Ortho Evra Idiopathic Intracranial Hypertension Lawsuit

Schmidt & Clark, LLP is No Longer Taking These Cases - If you feel that you may have a potential case, we urge you to contact another law firm adequately suited to handle your case.

Lawsuits have been filed on behalf of women who were diagnosed with idiopathic intracranial hypertension (IIH) after using hormonal contraceptives. IIH occurs when pressure inside the skull builds up, causing symptoms that are similar to a large brain tumor. Idiopathic intracranial hypertension has also been referred to in the medical literature as pseudotumor cerebri (PTC) and benign intracranial hypertension (BIH).

What is Ortho Evra?

Ortho Evra is a birth control patch that contains both an estrogen and progestin component. The patch is applied once a week for three weeks; on the fourth week, the patch is taken off, which allows menstruation to occur. Ortho Evra prevents pregnancy by releasing hormones into the bloodstream that block ovulation, which keeps the ovaries from releasing an egg. The patch is manufactured by Janssen Pharmaceuticals, and was approved by the FDA in 2005.

Hormone Birth Control & Idiopathic Intracranial Hypertension (IIH)

Idiopathic intracranial hypertension is a disorder characterized by increased cerebrospinal fluid (CSF) pressure in the brain. IIH is important to diagnose early because it can lead to progressive, potentially permanent vision loss over time. Most patients with idiopathic intracranial hypertension are initially misdiagnosed as having a brain tumor.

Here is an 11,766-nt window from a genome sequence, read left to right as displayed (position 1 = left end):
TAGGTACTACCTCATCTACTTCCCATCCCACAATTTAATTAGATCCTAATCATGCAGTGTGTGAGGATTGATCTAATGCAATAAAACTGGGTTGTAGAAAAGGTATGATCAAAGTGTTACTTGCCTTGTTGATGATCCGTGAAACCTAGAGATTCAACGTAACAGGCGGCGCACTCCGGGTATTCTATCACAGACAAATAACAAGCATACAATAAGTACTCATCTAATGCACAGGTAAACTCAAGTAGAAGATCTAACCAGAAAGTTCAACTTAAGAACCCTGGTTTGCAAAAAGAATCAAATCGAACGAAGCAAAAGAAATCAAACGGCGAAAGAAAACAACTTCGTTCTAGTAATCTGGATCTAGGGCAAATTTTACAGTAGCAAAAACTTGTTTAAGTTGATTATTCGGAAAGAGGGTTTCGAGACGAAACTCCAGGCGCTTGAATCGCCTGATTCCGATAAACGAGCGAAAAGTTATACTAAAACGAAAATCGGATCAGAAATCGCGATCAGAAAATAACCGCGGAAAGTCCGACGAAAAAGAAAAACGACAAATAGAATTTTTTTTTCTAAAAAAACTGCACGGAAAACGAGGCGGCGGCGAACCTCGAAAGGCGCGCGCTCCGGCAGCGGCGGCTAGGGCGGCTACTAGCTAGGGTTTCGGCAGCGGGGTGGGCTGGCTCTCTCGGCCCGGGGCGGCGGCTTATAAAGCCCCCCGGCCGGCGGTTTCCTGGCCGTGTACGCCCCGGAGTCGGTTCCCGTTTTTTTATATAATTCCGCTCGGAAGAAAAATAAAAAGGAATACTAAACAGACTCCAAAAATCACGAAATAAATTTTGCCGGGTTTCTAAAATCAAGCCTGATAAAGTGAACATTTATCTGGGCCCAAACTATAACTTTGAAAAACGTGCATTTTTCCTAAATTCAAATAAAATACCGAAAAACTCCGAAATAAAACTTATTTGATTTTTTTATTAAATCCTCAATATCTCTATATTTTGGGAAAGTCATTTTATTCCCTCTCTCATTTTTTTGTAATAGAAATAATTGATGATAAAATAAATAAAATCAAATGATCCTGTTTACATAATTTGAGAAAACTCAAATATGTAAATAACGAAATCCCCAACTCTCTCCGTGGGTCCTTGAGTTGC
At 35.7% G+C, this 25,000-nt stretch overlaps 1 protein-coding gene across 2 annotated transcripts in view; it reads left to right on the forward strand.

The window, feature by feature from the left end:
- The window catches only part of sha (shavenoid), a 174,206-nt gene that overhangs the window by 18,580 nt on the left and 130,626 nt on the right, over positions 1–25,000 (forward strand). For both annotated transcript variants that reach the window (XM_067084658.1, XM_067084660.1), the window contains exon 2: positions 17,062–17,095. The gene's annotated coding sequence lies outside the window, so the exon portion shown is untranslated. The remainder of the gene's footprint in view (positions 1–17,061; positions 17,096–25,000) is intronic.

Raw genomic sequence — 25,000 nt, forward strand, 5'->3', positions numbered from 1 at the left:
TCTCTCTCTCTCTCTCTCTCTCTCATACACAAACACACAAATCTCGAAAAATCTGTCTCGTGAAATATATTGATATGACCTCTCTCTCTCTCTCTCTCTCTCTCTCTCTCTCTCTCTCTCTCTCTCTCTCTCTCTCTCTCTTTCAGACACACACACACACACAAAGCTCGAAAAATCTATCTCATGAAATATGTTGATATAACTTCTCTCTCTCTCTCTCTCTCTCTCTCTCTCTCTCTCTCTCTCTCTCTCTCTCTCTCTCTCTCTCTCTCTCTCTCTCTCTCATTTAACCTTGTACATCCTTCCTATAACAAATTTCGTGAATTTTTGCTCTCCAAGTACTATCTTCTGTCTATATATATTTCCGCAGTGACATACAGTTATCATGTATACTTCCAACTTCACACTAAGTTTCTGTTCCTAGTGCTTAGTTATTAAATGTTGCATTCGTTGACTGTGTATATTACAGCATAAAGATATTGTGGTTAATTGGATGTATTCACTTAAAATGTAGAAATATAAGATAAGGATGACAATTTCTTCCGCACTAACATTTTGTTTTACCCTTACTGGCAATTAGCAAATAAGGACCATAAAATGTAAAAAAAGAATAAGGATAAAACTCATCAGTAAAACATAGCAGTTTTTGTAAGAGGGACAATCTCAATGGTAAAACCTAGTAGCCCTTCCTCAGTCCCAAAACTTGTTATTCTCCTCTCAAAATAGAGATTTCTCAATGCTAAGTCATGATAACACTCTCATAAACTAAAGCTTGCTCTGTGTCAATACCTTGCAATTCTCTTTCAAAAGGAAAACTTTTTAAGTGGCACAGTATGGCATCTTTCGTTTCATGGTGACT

Symptoms of IIH

  • Changes in vision
  • Vision loss
  • Papilledema (swelling of the optic nerve)
  • Feeling dizzy or nauseated
  • Vomiting
  • Neck stiffness
  • Difficulty walking
  • Headache
  • Nausea
  • Vomiting
  • Persistent ringing in the ears (tinnitus)
  • Forgetfulness
  • Depression

Ortho Evra Side Effects

Serious side effects associated with the Ortho Evra birth control patch may include:

  • Heart attack
  • Stroke
  • Blood Clots
  • Deep Vein Thrombosis (DVT)
  • Pulmonary Embolism (PE)
  • Death

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